In what was the wettest London Marathon in 39 years, Kenya’s Brigid Kosgei won the women’s race crossing the line in 2:18:58. Defending champion Kosgei proved the weather could not stop her from claiming the coveted title in what was a close race between her and fellow country mate and world champion Ruth Chepngetich.
Kosgei defeated Paula Radcliffe’s unbeaten record last year and the world sure had their eyes set on her during this race. Although there was no line-up of crowds to cheer them on during the race due to coronavirus restrictions, Kosgei could not let victory slip her by regardless of the harsh weather conditions.
She told the Telegraph, “I’ve never run a marathon with it raining from start to finish before,” she said. “As we were going, parts of my legs were freezing so it was difficult to move. We tried our best. It was hard marathon conditions.”
No one could tell the world record holder had frozen legs when at the 20-mile marker she took to her heels leaving Chepngetich behind. Kosgei looked extremely comfortable running 19.6 laps with top ease around St James Park in her “super Nike shoes.”
Although the second-place spot looked promising for Chepngetich, her energy somehow depleted giving way for American Sarah Hall to finish in second at 2:22.01. Chepngetich then came in third with 2:22:05 missing the second spot by 3.03.
The last time a non-African stood on the podium at the London Marathon was when Japan’s Yukiko Akaba took the third spot in 2013.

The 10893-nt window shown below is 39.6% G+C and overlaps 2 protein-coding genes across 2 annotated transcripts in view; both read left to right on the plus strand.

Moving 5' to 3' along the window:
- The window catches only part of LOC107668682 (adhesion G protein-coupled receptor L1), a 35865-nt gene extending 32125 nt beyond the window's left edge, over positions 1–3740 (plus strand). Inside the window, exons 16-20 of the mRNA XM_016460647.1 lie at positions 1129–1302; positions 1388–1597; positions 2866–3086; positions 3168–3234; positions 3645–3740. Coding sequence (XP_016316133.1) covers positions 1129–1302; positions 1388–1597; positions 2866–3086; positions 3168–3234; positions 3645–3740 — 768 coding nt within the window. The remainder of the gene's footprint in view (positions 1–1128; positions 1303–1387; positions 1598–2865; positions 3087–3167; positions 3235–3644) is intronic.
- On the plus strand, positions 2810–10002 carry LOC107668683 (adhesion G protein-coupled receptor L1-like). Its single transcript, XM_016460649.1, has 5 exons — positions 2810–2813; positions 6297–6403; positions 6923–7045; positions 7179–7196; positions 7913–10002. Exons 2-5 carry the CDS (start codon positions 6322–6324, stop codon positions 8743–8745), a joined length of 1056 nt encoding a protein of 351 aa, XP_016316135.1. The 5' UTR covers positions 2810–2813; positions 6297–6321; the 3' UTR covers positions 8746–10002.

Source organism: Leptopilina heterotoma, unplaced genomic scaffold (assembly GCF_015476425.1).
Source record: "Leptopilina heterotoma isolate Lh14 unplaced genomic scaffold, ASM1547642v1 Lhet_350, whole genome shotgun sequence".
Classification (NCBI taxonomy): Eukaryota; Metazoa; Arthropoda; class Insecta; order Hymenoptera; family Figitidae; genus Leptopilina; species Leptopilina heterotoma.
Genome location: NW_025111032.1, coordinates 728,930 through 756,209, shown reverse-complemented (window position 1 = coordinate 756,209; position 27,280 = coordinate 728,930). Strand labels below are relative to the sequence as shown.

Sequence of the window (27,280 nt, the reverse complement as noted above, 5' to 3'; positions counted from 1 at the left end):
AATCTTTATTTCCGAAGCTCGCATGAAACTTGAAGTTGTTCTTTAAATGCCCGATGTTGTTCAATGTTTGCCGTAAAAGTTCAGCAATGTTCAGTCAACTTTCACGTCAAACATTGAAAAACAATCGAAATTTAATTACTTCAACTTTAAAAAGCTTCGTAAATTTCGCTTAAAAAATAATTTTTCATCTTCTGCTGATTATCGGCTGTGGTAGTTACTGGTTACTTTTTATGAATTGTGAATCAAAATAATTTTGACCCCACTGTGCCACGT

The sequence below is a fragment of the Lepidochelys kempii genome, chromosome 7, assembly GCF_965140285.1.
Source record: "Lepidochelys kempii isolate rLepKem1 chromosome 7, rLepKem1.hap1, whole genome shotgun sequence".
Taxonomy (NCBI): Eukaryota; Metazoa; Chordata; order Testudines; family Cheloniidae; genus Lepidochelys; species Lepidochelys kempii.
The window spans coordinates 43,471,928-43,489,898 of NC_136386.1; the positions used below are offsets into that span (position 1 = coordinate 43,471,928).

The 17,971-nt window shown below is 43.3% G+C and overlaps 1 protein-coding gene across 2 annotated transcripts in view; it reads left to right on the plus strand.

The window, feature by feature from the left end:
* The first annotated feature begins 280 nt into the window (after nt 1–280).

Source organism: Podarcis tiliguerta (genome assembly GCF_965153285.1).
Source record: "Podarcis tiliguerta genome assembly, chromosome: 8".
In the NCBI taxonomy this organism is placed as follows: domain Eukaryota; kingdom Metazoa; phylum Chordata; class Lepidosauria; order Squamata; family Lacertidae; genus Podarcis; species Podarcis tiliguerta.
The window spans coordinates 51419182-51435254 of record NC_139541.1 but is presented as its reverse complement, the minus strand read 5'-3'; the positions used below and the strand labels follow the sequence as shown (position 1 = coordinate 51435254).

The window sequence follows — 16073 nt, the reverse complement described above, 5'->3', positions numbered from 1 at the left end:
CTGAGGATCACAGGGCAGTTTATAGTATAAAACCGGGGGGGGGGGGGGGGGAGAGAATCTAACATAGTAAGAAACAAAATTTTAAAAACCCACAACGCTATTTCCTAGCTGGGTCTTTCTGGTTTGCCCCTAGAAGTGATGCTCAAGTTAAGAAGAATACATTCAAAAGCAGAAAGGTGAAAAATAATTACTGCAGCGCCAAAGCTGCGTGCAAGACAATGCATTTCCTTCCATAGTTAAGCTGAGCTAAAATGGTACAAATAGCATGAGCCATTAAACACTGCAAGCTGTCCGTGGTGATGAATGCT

“I just went into hunting mode,” said Hall. “It really made that last lap fly by. I have a lot of respect for these women – they are the best in the world – so it’s a really special moment for me.”
In the last seven kilometers of the race in the British capital, Kosgei wore a wide smile with the surety of bagging her second London Marathon win with just a little glide to the end of race banner with a gentle thud.
Kenyan party leader Raila Odinga was among the first to send in his congratulatory message on Twitter to the two-time marathon winner.
“What an outstanding run, congratulations Brigid Kosgei on successfully defending your title and winning the #LondonMarathon. You have lived up to the strong Kenyan tradition in distance running. Keep going and keep inspiring. Hongera!”
Meanwhile, in the men’s race, Ethiopian Shura Kitata caused a major upset beating Eliud Kipchoge.
“I am very happy to win this race, for my country, for my group, for my teammates,” Kitata said.
This is his first London Marathon win finishing in 2:05:41 and Kipchoge’s first defeat in seven years finishing in the eighth position with the second slowest time of his career, 2:06:49.